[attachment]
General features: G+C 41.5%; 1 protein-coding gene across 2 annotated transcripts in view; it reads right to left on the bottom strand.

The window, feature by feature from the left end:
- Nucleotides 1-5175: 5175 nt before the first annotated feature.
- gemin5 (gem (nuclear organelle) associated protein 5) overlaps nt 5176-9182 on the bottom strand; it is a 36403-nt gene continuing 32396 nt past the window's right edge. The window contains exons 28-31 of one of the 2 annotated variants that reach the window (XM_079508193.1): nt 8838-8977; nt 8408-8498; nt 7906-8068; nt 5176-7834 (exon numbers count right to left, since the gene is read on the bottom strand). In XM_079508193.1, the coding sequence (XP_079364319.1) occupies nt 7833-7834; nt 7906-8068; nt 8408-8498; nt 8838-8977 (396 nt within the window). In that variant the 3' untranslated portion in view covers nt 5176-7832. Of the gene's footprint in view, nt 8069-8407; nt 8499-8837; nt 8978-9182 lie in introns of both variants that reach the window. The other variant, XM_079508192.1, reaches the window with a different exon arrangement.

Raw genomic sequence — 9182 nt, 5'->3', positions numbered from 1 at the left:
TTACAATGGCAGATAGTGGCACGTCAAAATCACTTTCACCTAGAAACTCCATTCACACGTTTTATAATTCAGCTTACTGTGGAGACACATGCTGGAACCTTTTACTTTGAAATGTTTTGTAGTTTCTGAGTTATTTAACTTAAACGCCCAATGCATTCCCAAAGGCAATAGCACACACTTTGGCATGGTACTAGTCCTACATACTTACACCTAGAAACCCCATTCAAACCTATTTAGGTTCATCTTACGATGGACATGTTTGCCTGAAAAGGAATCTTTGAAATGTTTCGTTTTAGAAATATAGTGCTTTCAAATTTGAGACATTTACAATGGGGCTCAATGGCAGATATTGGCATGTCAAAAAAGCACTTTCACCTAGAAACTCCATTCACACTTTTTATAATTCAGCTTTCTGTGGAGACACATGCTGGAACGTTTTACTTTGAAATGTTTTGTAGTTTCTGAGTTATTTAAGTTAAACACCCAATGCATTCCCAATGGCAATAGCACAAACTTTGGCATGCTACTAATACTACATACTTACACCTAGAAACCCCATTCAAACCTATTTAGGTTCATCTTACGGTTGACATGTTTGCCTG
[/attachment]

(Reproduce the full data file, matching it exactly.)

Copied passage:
General features: G+C 41.5%; 1 protein-coding gene across 2 annotated transcripts in view; it reads right to left on the bottom strand.

The window, feature by feature from the left end:
- Nucleotides 1-5175: 5175 nt before the first annotated feature.
- gemin5 (gem (nuclear organelle) associated protein 5) overlaps nt 5176-9182 on the bottom strand; it is a 36403-nt gene continuing 32396 nt past the window's right edge. The window contains exons 28-31 of one of the 2 annotated variants that reach the window (XM_079508193.1): nt 8838-8977; nt 8408-8498; nt 7906-8068; nt 5176-7834 (exon numbers count right to left, since the gene is read on the bottom strand). In XM_079508193.1, the coding sequence (XP_079364319.1) occupies nt 7833-7834; nt 7906-8068; nt 8408-8498; nt 8838-8977 (396 nt within the window). In that variant the 3' untranslated portion in view covers nt 5176-7832. Of the gene's footprint in view, nt 8069-8407; nt 8499-8837; nt 8978-9182 lie in introns of both variants that reach the window. The other variant, XM_079508192.1, reaches the window with a different exon arrangement.

Raw genomic sequence — 9182 nt, 5'->3', positions numbered from 1 at the left:
TTACAATGGCAGATAGTGGCACGTCAAAATCACTTTCACCTAGAAACTCCATTCACACGTTTTATAATTCAGCTTACTGTGGAGACACATGCTGGAACCTTTTACTTTGAAATGTTTTGTAGTTTCTGAGTTATTTAACTTAAACGCCCAATGCATTCCCAAAGGCAATAGCACACACTTTGGCATGGTACTAGTCCTACATACTTACACCTAGAAACCCCATTCAAACCTATTTAGGTTCATCTTACGATGGACATGTTTGCCTGAAAAGGAATCTTTGAAATGTTTCGTTTTAGAAATATAGTGCTTTCAAATTTGAGACATTTACAATGGGGCTCAATGGCAGATATTGGCATGTCAAAAAAGCACTTTCACCTAGAAACTCCATTCACACTTTTTATAATTCAGCTTTCTGTGGAGACACATGCTGGAACGTTTTACTTTGAAATGTTTTGTAGTTTCTGAGTTATTTAAGTTAAACACCCAATGCATTCCCAATGGCAATAGCACAAACTTTGGCATGCTACTAATACTACATACTTACACCTAGAAACCCCATTCAAACCTATTTAGGTTCATCTTACGGTTGACATGTTTGCCTG